. . . I mean, once you take away the fact of their invading Poland, and the bad faith, the whole thing simply becomes meaningless.’ ‘. . . Nobody grudges Germany Lebensraum, provided Lebensraum doesn’t become the grave of another nation.’ ‘. . . That’s right. What we need is a just colonial settlement. Just, mind you.’ ‘. . . If we’re going to have a negotiated settlement, which we certainly will have to fairly soon, why can’t we have it now, before any real damage has been done?’
Meanwhile, the death of Wallis Simpson has of course meant that King Edward has not had to abdicate and in other scenes in the book we find ourselves in the presence of King Edward and find him to be a man who has lost the focus of his life and is drifting along, reading letters from his subjects and being bullied by his staff. His sympathies towards Nazi Germany are widely known and a group of politicians including Mr Bannister and a number of enthusiastic supporters are grouping around the idea of a “Kings Party” of fascist peace campaigners. The King himself is not in touch with this group but when it comes to writing his 1939 Christmas speech, he employs the well-known journalist and writer of the time, Beverley Nicholls to help him. Nicholls’ sympathies are very much with the King’s Party people and inevitably the speech turns out to be highly controversial and not at all in line with the government line of preparing to resist the German threat.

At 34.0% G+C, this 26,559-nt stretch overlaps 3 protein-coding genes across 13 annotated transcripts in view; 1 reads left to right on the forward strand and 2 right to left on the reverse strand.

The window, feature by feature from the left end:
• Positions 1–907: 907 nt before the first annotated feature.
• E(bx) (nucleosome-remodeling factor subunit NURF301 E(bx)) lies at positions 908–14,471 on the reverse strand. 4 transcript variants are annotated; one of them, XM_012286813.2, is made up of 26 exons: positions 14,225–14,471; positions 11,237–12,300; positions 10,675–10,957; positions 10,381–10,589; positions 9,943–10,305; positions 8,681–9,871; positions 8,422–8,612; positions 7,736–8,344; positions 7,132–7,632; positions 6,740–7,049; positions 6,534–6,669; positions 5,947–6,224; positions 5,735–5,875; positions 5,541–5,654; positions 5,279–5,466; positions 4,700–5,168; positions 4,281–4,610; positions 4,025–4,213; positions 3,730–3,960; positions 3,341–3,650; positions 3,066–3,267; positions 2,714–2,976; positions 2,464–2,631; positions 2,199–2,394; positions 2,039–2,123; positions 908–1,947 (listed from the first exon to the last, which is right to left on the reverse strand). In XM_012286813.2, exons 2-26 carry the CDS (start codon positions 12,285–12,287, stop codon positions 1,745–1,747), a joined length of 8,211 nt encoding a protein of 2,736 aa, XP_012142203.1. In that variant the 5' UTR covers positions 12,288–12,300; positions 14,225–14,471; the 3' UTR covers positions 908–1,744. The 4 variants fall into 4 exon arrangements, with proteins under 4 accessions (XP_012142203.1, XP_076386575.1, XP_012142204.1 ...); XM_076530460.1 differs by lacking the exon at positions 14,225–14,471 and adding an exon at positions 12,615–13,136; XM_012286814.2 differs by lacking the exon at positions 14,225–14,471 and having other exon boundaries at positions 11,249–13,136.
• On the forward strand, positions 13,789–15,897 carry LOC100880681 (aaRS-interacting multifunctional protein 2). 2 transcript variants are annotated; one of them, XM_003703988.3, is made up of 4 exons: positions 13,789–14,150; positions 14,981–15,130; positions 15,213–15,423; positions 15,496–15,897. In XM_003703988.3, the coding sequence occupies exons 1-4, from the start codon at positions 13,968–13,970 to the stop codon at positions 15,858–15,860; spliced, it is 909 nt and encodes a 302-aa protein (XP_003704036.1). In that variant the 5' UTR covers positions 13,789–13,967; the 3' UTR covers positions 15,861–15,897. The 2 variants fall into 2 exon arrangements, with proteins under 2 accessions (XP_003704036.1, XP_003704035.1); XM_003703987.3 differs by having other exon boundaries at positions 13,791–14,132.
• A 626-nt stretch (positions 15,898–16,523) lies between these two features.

I have only touched on the story in this description. This is a long book with many threads going on including Cynthia’s relationship with Tyler Kent who works at the American Embassy and dabbles in the fringes of British politics as a sideline. The picture of the King is finely drawn and the image of a lonely man suffering from a depressed languor chimes well with what we know about him. Taylor includes some wonderfully inventive pages from the diaries of Beverley Nicholls, a London homosexual socialite who’s scurrilous observations on London life contrast with his awe on finding himself a confidante of the King.
I have to say, this is a very good book indeed. Unfortunately at time of writing, the reviews on Amazon are not so great and I wonder if this is because the cover and the publicity are majoring too much on the “Nazi” theme and so attracting people who are expecting more WW2/Nazi content and are consequently disappointed to find a very restrained, more nuanced novel with barely any German characters and no Nazi horrors whatsoever. In fact, The Windsor Faction is extremely well-written and I found myself devouring long sections of it in a single sitting and looking forward to the next opportunity to dive back into its pages. Although the events described in it are dramatic at times, there is a sort of English under-statement about it all which makes it all sound very believable. Taylor does not write in vivid colours but chooses a more restrained palette which seems to match the atmosphere of wartime London with its blackout curtains and general air of cutting back on the essentials of life. It is the matching of style to period which takes the reader into the story so much more effectively than a more extravagant writing style would have achieved.
Other books by D J Taylor reviewed on A Common Reader: At the Chime of a City Clock